[n]o permit will be granted until required certification has been obtained or has been waived. A waiver may be explicit, or will be deemed to occur if the certifying agency fails or refuses to act on a request for certification within sixty days after receipt of such a request unless the district engineer determines a shorter or longer period is reasonable for the state to act ....
33 C.F.R. § 325.2(b)(1)(ii).
In accordance with its obligations under federal environmental statutes and regulations, the City of Cleveland sought OEPA certification of its project pursuant to Section 401. After issuing comments that resulted in the City of Cleveland filing a revised Section 401 application, the OEPA held hearings and expressed further concerns related to the environmental impact of the expansion on Abram Creek. Eventually the OEPA expressly waived its authority to act on the Section 401 application.
Corps Defendants then conducted a review of the project. This review requires a balancing of "a number of economic and environmental factors," Town of Norfolk v. United States Army Corps of Eng'rs., 968 F.2d 1438, 1454 (1st Cir.1992), including "evaluating the probable impacts ... of the proposed activity and its intended use on the public interest,"2 33 C.F.R. § 320.4(a)(1). During its review, Corps Defendants weigh "[t]he benefits which reasonably may be expected to accrue ... against [the project's] reasonably foreseeable detriments."3 Id. Corps Defendants issued the Section 404 permit to the City of Cleveland.4 The permit required that the City of Cleveland undertake certain mitigating activities to offset the environmental degradation of the project. The district court described the mitigation activities as follows:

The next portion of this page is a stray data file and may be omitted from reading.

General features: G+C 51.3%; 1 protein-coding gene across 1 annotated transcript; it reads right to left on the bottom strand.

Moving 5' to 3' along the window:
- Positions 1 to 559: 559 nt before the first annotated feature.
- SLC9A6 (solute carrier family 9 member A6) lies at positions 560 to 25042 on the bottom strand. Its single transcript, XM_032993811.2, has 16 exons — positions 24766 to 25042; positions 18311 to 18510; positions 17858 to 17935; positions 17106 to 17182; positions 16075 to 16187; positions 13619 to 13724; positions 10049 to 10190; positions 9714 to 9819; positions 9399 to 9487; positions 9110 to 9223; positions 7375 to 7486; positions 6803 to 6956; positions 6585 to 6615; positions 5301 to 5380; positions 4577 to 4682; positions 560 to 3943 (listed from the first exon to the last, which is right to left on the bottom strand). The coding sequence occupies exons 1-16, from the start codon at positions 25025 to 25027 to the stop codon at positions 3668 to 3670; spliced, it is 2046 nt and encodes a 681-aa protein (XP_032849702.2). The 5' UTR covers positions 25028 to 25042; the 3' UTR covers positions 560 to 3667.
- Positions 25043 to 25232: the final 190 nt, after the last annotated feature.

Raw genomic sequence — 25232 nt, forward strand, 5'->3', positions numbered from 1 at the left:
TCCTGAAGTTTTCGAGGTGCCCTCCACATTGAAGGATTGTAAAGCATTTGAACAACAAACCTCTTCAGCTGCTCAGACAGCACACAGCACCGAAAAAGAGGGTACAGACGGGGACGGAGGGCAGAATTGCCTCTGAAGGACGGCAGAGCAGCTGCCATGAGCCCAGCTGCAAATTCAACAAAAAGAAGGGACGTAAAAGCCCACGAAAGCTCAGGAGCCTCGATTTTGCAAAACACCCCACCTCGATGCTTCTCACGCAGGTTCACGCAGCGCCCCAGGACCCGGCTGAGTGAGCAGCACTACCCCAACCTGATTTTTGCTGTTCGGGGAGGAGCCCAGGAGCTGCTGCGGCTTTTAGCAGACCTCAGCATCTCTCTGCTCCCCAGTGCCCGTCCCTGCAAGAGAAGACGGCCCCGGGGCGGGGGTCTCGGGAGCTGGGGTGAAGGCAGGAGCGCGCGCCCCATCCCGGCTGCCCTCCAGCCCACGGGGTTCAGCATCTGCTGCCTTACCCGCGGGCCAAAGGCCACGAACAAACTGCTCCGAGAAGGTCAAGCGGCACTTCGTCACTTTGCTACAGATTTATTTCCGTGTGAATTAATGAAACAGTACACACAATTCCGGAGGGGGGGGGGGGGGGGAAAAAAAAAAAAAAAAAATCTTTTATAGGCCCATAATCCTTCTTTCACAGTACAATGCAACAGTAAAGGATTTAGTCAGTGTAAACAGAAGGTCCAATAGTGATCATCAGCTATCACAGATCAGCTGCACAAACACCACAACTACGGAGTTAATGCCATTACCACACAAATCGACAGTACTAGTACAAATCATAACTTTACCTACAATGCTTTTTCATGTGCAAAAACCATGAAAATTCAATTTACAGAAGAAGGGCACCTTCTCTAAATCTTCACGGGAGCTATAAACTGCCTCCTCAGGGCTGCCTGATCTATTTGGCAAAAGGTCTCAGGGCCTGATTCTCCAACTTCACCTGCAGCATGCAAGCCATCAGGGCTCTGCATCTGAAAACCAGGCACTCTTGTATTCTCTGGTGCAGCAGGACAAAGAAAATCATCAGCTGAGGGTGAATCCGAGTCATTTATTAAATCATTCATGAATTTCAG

Preserve 1070 linear feet of Abram Creek downstream of the Airport;
Provide $2 million toward preserving 3600 linear feet of Abram Creek upstream of the Airport;
Restore 265 acres of wetlands located in Lorain County;
Restore 5000 linear feet of the Black River; Enhance 12,400 linear feet of Doan Brook;
Provide $682,000 toward the restoration of 3,264 linear feet of Woodiebrook Creek;
Provide $600,000 toward the preservation of 4,707 linear feet of Spring Brook; and
Provide $500,000 toward the preservation of 3,000 linear feet of Elk Creek.
(J.A. at 322). Construction began two days after the permit was issued on May 20, 2001.
Plaintiffs filed suit against the USEPA, the then head of the USEPA, the Regional Administrator for Region Five of the USEPA, the Corps Defendants, the City of Cleveland, the Mayor of the City of Cleveland, and ten Doe defendants. Their complaint alleged various violations of the Clean Water Act, asked the district court to set aside the Section 404 Permit, requested an injunction and declaratory relief, and sought an order compelling compliance with Section 401 Certification. In particular, Plaintiffs complained that Corps Defendants improperly relied on the OEPA's waiver of the Section 401 Certification. Plaintiffs also argued that the type and quantity of mitigation proposed by the City of Cleveland was inadequate and that the proposed permit violated various federal and state regulations, including the so-called federal antidegradation rule. Plaintiffs dismissed the City of Cleveland and the Mayor of the City of Cleveland in their first amended complaint.